Our Boys

There was young Jim and Samuel Spicer
Who went away to war
I remember what a great big dance
There was to wish them aurio

To serve their king and country
Because they were very fit
They said it was their duty
To do their little bit

They were a long time in battle
I think about three years
Our many thoughts were with them
Also many tears

Some times the fighting was real hard
They were sleeping in the wet
And had their meals at any time
These things one don’t forget

They both came to us again
But their health it had to fail
Sam did not look at all real well
But Jim looked so very pale

Then Jim grew so very weak
He had no more to give
He struggled on for many months
And done his best to live

But for his king and country
His young life he did deny
So he closed his weary tired eyes
Too weak to say good-bye

Sam lived for two or three years
I really do not know how long
But I always knew he suffered
Not complaining right or wrong

Yes I knew he always suffered
And I am sure that God knows best
And one morning after sunrise
God called Sam home to rest

They really were two fine young men
It broke their loved ones heart
To see them slowly fade away
And from their families part

Will Spicer also enlisted
And got so far away
They found that he was unfit
And sent him home to stay.

From The golden days of Lewis Ponds; Poems by Mary Spicer

Mary Spicer was born in Lewis Ponds and wrote many poems about the settlement and its people.  “Our Boys” tells the experience of the three Spicer brothers – Jim, Samuel and Will – during World War I.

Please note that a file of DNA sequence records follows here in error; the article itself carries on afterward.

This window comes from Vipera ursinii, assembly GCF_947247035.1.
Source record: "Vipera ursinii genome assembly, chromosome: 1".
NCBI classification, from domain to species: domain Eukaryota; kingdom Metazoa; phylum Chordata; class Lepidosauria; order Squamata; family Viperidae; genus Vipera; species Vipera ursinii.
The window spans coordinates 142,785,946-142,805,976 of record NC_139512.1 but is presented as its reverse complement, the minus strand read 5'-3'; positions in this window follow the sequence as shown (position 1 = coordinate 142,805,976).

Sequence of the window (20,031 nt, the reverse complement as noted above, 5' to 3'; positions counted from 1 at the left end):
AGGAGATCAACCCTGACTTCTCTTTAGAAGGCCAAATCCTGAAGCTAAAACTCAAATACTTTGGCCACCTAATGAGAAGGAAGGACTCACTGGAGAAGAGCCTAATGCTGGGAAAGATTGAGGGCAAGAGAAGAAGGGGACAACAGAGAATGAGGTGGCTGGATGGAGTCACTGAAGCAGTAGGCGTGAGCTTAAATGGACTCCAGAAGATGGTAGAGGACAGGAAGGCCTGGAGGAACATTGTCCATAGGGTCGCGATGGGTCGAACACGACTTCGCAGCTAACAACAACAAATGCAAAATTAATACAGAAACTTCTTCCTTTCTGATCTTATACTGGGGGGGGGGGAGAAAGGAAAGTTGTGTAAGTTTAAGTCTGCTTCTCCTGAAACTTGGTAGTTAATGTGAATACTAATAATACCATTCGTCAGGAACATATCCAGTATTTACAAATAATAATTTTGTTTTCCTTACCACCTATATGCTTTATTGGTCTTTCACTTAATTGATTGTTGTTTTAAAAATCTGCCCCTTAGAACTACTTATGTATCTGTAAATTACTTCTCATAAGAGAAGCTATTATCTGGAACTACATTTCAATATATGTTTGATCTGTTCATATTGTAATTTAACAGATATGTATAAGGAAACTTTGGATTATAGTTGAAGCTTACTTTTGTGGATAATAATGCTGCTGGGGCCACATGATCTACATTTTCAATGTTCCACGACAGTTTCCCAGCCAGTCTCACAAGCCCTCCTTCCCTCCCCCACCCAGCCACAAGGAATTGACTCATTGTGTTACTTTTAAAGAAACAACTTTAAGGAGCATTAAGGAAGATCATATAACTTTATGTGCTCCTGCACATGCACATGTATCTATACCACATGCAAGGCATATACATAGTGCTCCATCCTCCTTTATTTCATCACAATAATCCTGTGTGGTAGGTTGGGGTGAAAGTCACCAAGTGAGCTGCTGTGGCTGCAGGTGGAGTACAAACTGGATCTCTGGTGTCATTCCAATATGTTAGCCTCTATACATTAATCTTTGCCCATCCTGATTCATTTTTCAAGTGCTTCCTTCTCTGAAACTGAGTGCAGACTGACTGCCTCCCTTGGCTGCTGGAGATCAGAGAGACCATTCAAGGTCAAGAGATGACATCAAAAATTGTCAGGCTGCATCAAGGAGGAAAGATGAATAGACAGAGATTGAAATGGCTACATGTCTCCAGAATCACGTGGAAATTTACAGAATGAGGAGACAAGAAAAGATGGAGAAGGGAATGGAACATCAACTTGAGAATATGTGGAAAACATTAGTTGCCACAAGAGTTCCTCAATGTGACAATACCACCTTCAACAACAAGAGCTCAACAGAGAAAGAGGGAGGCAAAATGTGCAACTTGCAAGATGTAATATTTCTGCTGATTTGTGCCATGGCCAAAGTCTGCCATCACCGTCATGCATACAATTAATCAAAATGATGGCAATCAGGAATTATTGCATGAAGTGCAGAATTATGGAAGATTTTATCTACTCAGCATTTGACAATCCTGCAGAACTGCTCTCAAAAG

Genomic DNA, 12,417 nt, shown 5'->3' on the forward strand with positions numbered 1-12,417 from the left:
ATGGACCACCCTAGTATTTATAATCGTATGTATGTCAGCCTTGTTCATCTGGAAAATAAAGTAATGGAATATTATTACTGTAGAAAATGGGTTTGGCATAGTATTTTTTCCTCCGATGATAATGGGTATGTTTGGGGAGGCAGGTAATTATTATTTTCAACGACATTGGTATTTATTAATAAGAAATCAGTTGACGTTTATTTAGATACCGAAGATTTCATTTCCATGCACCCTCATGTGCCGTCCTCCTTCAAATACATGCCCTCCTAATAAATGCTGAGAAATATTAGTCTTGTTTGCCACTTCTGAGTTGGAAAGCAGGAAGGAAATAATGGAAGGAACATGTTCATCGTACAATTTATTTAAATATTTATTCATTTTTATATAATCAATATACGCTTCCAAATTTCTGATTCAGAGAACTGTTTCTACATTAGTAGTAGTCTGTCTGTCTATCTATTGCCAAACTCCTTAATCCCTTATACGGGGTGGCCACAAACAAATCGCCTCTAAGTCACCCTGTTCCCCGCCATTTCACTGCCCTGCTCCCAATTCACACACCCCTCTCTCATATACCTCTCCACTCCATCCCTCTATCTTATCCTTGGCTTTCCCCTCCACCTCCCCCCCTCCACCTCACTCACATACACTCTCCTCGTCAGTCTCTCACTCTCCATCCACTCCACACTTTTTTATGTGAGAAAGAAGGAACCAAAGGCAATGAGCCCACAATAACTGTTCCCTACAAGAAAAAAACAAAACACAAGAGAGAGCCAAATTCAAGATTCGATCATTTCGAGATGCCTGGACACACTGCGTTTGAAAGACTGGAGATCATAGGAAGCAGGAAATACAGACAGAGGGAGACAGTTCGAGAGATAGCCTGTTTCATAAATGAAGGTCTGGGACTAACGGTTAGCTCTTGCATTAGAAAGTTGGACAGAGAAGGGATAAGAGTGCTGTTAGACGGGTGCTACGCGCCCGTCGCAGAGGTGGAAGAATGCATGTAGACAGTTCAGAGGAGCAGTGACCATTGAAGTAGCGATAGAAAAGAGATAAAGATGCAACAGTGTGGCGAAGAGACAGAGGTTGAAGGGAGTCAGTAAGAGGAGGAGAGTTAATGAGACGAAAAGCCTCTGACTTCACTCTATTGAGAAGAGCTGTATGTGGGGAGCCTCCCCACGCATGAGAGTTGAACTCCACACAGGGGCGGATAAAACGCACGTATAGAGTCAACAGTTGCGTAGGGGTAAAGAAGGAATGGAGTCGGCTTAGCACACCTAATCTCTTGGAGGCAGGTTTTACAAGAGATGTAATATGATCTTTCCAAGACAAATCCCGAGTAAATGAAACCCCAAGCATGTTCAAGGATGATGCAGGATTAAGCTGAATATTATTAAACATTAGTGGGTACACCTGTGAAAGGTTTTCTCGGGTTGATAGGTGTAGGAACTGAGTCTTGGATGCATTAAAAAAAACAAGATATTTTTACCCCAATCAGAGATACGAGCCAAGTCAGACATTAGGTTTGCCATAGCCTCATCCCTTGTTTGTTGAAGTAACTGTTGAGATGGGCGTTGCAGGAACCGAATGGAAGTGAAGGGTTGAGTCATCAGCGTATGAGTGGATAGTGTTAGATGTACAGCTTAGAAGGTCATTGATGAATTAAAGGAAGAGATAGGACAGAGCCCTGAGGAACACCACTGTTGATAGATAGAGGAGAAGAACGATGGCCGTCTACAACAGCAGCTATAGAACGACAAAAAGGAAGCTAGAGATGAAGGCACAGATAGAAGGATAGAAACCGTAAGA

Jim – James Caleb Spicer – was born in 1888.  The eldest brother, he enlisted at Orange on 6 January 1916 and left for France in June 1916 aboard the vessel Kyarra.  Fighting in the 18th Infantry Battalion, James suffered a gunshot wound to the right forearm on 3 May 1917.  He was subsequently transferred to England, where he was hospitalised and spent almost a year recuperating.  James returned to France in April 1918, but was hospitalised in England again in May the following year.  In June 1919 he boarded the vessel Themistocles to return to Australia, but was on board for barely a week before he was admitted to the ship’s hospital suffering from tuberculosis.  Jim passed away at Randwick on 9 October 1920 from pulmonary tuberculosis.  He is buried in Byng Cemetery.

Sam – Samuel Archibald Spicer, born in 1890, was two years younger than Jim.  He enlisted at Liverpool on 20 July 1915 and left for France aboard the vessel Ulysses in February 1916.  Samuel was a sapper with the Mining Corps 1 until he was hospitalised in England in June 1917, suffering from pleurisy.  He boarded the Benalla in October that year to return to Australia.  Samuel was declared medically unfit for service and discharged in March 1918.

Will – William John Spicer – was the youngest brother, born in 1893.  He enlisted at Victoria Barracks on 20 July 1915, but was subsequently discharged in November that year as unfit due to chronic sciatica and lumbago.

 

 

 

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